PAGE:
10 mistakes to avoid when traveling to Japan
What Not to Do in Your First Trip
Japan has become an increasingly popular destination thanks to several campaigns (Yokoso Japan, Cool Japan) aimed at prospective tourists during the 2000's. Japan’s pop culture also attracts a number of fans or otaku-wannabes who may not be used to traveling in general. Each destination is different, of course, but Japan has its unique codes and quite a singular society.
We made a selection of 10 possible mistakes while planning a trip to Japan and once you are there. Try to avoid them to get the most of what this country has to offer.
💬 Fear to ask or speak with Japanese people, not learning a few words of Japanese
Most of Japanese people are willing to help. Sometimes, if they see you looking for something on a map, they will come by themselves to ask if you need help. You can also go ahead and ask them. Most of the time, they will help you with pleasure, usually in English as they would do with any "gaikokujin" ("people from another country"). Do not be offended by them always trying to speak in English, even if you answer in Japanese; it is rather a mark of politeness than not. That said, it is not a reason to not learn at least a few words of Japanese.
If you do try to, you will probably earn some praise from Japanese people. You are not asked to prepare for the level-1 JLPT (Japanese Language Proficiency Test – an international exam). But if possible, learn the usual politeness expressions, basic vocabulary and some simple commonly used kanji signs. Basically a few hours of easy and interesting learning, with a Japanese learning method.
🍣 Not tasting food or trying to eat with chopsticks
If you are in Japan to rotate between McDonald’s and KFC, or to eat sushi 🍣 with a fork and a knife, you better ask yourself some questions. Japanese people are fond of their cuisine, and there is a good reason behind this: it is surprisingly delicate and diversified. Bonus à la Japanese: you can eat a lot for cheap, and without gaining weight.
🗼 Stay only in Tokyo
Japan’s capital is certainly a constant wonder. And our editor-in-chief cannot say otherwise as he dedicated most of his first trip to Japan in 2003 to the city. But as attractive as it can be, Tokyo remains *only* its capital. The megalopolis should not be the beautiful tree hiding a marvelous forest : Kyoto, Nara, Himeji, Osaka, Hiroshima and Miyajima, Fukuoka, Sapporo, Nikko, Kamakura, Yokohama, Ise, and many more extraordinary places are waiting for you…
🙏 Not respecting local habits and customs
Japanese people are organized and respectful of many rules. A Japanese woman once summarized their way of life in a beautiful sentence:
“In Japan, do as everyone else”.
It is therefore necessary to learn about the habits and conventions of social life in Japan to blend up into the mass. You will never be Japanese but doing like them in interpersonal relationships is probably one of the best ways to show respect.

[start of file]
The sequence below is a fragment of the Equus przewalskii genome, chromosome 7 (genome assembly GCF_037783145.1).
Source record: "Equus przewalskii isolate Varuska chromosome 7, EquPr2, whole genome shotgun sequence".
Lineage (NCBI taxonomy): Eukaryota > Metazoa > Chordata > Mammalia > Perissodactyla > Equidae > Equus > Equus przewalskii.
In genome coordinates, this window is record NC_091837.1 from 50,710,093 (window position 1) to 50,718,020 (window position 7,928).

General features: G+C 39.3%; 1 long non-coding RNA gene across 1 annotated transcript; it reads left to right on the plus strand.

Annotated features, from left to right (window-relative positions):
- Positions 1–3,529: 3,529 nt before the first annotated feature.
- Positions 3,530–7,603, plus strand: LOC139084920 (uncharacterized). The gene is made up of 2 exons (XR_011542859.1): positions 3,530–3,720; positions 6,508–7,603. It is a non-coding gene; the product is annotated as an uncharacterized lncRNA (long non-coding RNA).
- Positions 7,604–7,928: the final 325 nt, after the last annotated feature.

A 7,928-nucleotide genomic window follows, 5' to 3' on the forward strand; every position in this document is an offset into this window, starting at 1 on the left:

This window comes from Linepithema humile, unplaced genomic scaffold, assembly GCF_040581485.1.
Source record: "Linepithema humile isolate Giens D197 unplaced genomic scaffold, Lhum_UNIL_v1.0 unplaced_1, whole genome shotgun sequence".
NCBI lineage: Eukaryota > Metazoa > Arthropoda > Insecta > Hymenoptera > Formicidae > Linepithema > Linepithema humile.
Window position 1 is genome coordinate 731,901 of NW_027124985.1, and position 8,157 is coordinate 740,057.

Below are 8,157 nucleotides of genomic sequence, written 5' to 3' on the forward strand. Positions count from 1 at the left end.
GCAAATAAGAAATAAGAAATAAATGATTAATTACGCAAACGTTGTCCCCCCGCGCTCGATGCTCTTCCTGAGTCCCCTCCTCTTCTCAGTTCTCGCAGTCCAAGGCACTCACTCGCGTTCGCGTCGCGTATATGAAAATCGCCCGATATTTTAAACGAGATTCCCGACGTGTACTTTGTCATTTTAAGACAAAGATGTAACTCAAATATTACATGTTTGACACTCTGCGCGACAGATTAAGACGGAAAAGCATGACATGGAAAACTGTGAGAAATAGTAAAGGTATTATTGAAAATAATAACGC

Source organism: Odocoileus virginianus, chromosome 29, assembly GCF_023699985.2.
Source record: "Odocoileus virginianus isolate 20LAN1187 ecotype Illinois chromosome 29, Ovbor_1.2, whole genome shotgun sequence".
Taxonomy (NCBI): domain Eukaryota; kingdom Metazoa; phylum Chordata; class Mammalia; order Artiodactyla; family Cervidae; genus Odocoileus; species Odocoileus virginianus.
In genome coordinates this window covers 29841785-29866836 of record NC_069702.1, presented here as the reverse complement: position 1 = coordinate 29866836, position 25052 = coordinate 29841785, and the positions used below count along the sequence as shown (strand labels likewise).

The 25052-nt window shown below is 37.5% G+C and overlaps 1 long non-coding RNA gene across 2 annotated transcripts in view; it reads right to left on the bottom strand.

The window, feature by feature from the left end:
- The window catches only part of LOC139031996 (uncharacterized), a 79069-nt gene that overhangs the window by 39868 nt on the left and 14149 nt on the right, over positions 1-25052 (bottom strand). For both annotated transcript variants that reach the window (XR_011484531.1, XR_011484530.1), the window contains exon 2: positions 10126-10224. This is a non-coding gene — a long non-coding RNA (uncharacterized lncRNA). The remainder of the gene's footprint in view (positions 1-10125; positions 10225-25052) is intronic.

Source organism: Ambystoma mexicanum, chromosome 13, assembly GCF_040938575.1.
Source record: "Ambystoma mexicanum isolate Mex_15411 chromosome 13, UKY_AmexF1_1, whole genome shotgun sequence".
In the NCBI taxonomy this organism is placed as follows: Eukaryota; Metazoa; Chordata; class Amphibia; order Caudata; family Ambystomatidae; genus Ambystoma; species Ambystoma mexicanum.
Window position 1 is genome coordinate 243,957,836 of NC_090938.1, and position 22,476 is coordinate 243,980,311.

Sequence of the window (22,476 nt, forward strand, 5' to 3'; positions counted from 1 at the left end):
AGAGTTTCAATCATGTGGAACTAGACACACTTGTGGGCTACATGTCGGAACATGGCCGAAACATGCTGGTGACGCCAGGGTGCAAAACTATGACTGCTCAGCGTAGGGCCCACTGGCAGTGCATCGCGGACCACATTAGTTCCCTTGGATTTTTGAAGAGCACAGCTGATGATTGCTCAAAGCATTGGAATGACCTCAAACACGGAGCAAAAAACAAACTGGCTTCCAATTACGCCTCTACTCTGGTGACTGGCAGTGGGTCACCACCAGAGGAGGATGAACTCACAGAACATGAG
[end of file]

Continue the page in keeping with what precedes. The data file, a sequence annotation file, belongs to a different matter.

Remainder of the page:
👺 Go to Japan only for its popular culture
So, you endured a 12-hour flight ✈️ to squat Akihabara, drink a grape Fanta with a maid, and take pictures under the skirts of cosplay girls in Harajuku ? Come on, read Kanpai Japan and start discovering all the wonders that Japan has to offer!
👱♀️ Go to Japan only to hit on Japanese women
It is quite an urban legend, but as all of them, it has a substantive truth. And we must acknowledge that, in general, Westerners are still popular. But rest assured that the Japanese woman who is going to play for an hour with you in the nearby love hotel 🏨, has as little respect for you than you have for yourself.
🤔 See everything different as weird
- "Japanese people make a lot of noise when eating their ramen"
- "They have a degrading sense of sexuality that leads to perversion"
- "Their omnipotent group effect is exacerbated by the concept of Honne-Tatemae"
Not showing a minimum of openness about what does not refer to the education of your mother is a seed of xenophobic thinking. At least, a little bit.
♨️ Miss the Japanese particularities
Going to Japan also means experience things you cannot see or do elsewhere. There are many examples and opportunities, but what first come to mind are:
- A Sumo tournament, or at least a training. Even if you are not a fan of wrestling sports, it can be a surprising experience that you might love. Tournaments last all day long, and it is possible to attend at your convenience.
- A onsen ♨️ or a sento. Hotsprings and public baths in Japan are deeply ingrained in the culture. The main hurdle for foreign tourists are however tattoos (but with a little research it is possible to find places that accept tattooed customers) and decency, that may prevent some to be naked in front of strangers.
📋 Not investigating before you go and / or arrive without much planning
You can dream your Japan for years through anime and be slapped by harsh reality when arriving at your Eden fantasy because, oh dear god!, Japanese people are not perfect. Or you can be dragged in a trip to Japan without having prepared about the destination and get a Lost in Translation syndrome.
It would be a shame for such a long and expensive trip, would not it?
✈️ Say you will go back to Japan another time soon, or if you have missed [something in Japan], you will do it next time
The circumstances of life (time, money, etc.) and the intangibles of tourism will not ever get you the same travel conditions twice. So if it is late or you don’t feel your legs anymore, dare a little extra effort to visit this last spot, which will eventually get you the picture on your album’s front page, or ride this train to get to this region, a little distant but very attractive. Not only will you avoid regret, but in addition you will be thankful.
— With all of this in mind, you will be able to fully enjoy your trip to Japan !